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Pseudorandomness

  • Salil P. Vadhan 1

[1]Salil P. Vadhan, School of Engineering and Applied Sciences, Harvard University, USA, salil@seas.harvard.edu

Short description

This is a survey of pseudorandomness, the theory of efficiently generating objects that "look random" despite being constructed using little or no randomness. This theory has significance for a number of areas in computer science and mathematics, including computational complexity, algorithms, cryptography, combinatorics, communications, and additive number theory.

Keywords

Randomness in computation

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Table of contents

1 Introduction
2 The Power of Randomness
3 Basic Derandomization Techniques
4 Expander Graphs
5 List-Decodable Codes
6 Randomness Extractors
7 Pseudorandom Generators
8 Conclusions
Acknowledgments
References

Foundations and Trends® in Theoretical Computer Science

(Vol 7, Issue 1–3, 2011, pp 1-336)

DOI: 10.1561/0400000010

Abstract

This is a survey of pseudorandomness, the theory of efficiently generating objects that "look random" despite being constructed using little or no randomness. This theory has significance for a number of areas in computer science and mathematics, including computational complexity, algorithms, cryptography, combinatorics, communications, and additive number theory. Our treatment places particular emphasis on the intimate connections that have been discovered between a variety of fundamental "pseudorandom objects" that at first seem very different in nature: expander graphs, randomness extractors, list-decodable error-correcting codes, samplers, and pseudorandom generators. The structure of the presentation is meant to be suitable for teaching in a graduate-level course, with exercises accompanying each section.

Table of contents

1: Introduction
2: The Power of Randomness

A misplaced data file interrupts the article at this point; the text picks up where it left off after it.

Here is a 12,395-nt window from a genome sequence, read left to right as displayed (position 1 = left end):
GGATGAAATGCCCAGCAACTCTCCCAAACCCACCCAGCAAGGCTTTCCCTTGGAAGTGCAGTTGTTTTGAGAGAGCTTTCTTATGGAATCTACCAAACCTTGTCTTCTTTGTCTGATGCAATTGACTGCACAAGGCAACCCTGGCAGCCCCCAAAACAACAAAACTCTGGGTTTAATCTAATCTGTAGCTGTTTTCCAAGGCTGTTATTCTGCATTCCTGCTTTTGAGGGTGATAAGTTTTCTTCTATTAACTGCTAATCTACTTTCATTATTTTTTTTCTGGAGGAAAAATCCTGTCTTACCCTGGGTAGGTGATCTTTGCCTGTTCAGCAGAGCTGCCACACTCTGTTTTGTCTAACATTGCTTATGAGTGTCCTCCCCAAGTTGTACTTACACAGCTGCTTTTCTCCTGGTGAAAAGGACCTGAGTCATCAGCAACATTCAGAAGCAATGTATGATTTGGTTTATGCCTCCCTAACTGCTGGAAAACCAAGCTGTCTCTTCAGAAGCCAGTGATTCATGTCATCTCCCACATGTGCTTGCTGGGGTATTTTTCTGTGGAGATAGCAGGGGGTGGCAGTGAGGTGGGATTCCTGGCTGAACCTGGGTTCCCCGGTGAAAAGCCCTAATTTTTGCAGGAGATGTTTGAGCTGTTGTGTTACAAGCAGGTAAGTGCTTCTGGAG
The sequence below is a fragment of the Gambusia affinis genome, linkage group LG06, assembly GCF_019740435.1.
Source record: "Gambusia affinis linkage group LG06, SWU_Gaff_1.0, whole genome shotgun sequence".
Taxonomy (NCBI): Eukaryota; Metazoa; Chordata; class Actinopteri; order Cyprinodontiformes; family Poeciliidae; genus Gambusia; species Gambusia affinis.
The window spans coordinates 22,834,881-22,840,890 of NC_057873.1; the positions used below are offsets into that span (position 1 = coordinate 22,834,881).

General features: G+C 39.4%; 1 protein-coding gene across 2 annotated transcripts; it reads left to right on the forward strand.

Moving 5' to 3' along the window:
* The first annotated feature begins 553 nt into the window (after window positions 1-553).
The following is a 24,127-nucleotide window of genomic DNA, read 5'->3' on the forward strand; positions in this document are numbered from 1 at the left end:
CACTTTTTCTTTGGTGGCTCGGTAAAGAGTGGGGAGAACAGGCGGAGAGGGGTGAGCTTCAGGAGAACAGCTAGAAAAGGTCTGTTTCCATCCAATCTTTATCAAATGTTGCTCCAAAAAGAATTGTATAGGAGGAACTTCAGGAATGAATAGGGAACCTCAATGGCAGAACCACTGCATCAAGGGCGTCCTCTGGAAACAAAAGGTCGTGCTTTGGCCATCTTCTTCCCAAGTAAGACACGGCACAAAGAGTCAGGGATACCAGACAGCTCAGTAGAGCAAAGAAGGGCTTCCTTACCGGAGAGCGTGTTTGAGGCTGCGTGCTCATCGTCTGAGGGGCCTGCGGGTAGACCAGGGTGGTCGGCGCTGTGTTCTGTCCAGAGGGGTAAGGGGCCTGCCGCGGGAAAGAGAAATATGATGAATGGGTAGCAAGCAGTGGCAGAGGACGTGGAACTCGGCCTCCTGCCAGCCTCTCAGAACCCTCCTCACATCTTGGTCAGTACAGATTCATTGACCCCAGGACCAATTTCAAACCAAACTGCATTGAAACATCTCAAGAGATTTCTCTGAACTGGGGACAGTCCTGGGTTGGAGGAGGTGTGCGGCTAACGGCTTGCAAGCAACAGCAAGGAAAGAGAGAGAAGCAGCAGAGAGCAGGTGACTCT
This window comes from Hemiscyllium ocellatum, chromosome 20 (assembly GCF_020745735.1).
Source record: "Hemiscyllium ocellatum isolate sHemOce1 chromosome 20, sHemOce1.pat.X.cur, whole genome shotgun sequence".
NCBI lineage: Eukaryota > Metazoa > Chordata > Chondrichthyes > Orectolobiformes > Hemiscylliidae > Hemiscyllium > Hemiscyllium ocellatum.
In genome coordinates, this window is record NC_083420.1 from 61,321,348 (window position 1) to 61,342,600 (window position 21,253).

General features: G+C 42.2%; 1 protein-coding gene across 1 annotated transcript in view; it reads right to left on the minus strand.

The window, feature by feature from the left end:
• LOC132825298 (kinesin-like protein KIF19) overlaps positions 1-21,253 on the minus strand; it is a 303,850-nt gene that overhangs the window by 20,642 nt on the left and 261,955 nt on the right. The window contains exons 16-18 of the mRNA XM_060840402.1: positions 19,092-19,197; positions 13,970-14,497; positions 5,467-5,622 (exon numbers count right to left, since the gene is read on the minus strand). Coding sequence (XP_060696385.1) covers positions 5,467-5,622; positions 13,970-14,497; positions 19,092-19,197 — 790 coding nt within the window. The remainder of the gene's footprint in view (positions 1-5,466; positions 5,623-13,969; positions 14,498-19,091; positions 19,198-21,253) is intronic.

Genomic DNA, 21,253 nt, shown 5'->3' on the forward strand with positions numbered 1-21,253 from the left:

3: Basic Derandomization Techniques
4: Expander Graphs
5: List-Decodable Codes
6: Randomness Extractors
7: Pseudorandom Generators
8: Conclusions
References
Cover image for Pseudorandomness

Pseudorandomness

350 pages

DOI: 10.1561/9781601985958

E-ISBN: 978-1-60198-595-8

ISBN: 978-1-60198-594-1

Description

Pseudorandomness is the theory of efficiently generating objects that "look random" despite being constructed using little or no randomness. This book places particular emphasis on the intimate connections that have been discovered between a variety of fundamental "pseudorandom objects" that at first seem very different in nature: expander graphs, randomness extractors, list-decodable error-correcting codes, samplers, and pseudorandom generators. The book also illustrates the significance that the theory of pseudorandomness has for the study of computational complexity, algorithms, cryptography, combinatorics, and communications. The presentation assumes a good undergraduate background in the theory of computation, and general mathematical maturity. Specifically, it is assumed that the reader is familiar with basic algorithms and discrete mathematics. The structure of the monograph makes it ideal for teaching a graduate-level course, with exercises accompanying each chapter.